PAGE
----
It Is the Canine Nature

Pups that never leave the side of their owners have a humorous pet name — “Velcro dogs.” In most cases, the reason for their odd behavior lies in the dogs’ genetic makeup.

If we notice that our dogs are constantly attached to our hips, we should blame it on their nature.

That is particularly true for specific varieties that are bred to keep people company, such as hunting or working dogs.

But it also applies to other dog breeds, as they all have an innate pack mentality.

So the strange behavior that we see in our pooches stems from their instinctual drive to shadow us wherever we go.

That is also why they keep a keen eye on what we do so that they could get involved and lend a helping hand.

The good news is that we shouldn’t worry about it. Instead, we should be happy that our doggies consider us one of their pack!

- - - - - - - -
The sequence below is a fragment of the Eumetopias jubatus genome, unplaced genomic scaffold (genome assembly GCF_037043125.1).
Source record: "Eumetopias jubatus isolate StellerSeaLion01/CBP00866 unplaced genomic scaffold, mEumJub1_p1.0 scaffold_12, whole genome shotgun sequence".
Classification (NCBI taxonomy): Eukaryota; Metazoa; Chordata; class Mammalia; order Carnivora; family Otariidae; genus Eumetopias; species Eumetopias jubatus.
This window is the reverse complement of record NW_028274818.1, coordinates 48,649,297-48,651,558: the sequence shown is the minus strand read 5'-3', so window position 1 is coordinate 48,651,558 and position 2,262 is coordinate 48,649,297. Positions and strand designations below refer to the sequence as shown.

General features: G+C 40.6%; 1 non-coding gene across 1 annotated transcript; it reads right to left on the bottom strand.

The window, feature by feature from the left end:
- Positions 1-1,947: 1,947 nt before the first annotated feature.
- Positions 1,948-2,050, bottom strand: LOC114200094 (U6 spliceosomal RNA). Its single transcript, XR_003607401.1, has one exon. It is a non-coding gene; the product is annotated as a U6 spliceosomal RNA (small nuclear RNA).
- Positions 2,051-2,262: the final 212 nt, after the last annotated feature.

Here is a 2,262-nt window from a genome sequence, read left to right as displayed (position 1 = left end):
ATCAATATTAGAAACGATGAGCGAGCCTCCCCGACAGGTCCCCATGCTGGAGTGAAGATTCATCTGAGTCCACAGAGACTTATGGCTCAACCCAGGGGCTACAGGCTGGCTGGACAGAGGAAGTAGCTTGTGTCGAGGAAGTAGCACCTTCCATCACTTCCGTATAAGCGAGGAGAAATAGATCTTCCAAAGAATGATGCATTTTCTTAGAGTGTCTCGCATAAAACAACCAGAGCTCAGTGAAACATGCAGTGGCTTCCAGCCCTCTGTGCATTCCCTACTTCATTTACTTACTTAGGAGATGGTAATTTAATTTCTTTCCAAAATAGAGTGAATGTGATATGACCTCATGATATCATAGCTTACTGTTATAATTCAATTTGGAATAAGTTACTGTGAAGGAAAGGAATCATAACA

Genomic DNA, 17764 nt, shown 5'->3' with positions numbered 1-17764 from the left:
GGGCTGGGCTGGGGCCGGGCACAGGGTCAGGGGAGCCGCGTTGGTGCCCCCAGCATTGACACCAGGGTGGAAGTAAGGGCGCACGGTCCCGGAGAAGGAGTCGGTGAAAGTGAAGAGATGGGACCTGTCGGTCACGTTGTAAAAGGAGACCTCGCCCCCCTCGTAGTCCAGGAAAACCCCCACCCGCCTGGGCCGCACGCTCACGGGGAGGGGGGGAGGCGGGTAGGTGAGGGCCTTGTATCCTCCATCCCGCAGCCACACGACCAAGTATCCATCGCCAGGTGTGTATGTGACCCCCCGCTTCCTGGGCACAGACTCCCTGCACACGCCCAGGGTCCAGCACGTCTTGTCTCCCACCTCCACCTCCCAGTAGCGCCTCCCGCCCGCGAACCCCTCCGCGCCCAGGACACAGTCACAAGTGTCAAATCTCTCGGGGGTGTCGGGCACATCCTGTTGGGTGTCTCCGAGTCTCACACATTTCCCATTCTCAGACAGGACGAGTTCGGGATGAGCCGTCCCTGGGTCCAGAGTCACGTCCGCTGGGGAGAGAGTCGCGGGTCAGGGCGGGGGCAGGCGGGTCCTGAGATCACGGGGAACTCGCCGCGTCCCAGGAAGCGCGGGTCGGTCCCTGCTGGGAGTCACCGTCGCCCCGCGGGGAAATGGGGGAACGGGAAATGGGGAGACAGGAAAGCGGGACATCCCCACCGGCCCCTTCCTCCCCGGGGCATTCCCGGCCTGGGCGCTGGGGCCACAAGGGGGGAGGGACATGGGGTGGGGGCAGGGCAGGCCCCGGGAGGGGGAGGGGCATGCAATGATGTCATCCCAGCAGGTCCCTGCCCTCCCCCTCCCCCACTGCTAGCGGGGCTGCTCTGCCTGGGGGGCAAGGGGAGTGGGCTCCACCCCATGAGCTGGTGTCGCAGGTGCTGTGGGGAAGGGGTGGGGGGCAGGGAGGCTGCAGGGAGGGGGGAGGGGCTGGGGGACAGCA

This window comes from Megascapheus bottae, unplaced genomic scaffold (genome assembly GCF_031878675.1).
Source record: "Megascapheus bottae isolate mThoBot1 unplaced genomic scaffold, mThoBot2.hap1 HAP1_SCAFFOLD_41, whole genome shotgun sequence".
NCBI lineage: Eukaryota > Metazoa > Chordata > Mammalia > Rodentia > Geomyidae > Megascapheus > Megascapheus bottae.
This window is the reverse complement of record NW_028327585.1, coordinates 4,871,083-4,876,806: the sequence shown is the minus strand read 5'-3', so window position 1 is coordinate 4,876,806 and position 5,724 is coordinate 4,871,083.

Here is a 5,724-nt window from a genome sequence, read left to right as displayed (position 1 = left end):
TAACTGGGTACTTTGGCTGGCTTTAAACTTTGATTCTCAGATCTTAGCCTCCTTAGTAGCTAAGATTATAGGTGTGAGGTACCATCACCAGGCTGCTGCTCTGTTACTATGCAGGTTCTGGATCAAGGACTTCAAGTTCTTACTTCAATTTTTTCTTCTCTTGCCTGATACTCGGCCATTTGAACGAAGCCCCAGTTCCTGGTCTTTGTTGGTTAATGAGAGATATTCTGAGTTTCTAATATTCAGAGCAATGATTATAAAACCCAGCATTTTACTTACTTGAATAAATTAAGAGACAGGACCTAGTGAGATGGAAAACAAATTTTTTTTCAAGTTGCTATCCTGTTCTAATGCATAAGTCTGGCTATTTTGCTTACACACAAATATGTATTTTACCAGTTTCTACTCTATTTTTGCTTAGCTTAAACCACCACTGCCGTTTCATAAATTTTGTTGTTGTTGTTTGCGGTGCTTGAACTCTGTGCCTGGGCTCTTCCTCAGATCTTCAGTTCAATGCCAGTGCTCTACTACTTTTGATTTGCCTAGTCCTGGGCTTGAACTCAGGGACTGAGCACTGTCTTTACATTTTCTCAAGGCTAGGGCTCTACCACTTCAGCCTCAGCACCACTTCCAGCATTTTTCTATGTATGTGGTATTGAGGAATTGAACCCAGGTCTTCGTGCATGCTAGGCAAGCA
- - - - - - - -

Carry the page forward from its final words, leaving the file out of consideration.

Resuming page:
The Imprinting Phase

If we get our dogs as cubs, the chances are that we will notice them waddling after us pretty soon.

In fact, we should expect that from puppies that are anywhere from three weeks to six months old.

Young dogs tend to follow their humans around and watch their every move.

The reason is that, at this stage, they identify their owners with their mothers and instinctively look to them for nutrition, comfort, and security.

But these young pups also look at their owners as their role models throughout this phase.

Basically, they are learning how to be dogs and are getting to know the world around them through adults.

That is why this period is ideal for introducing the pup to other canines, new people, and small kids.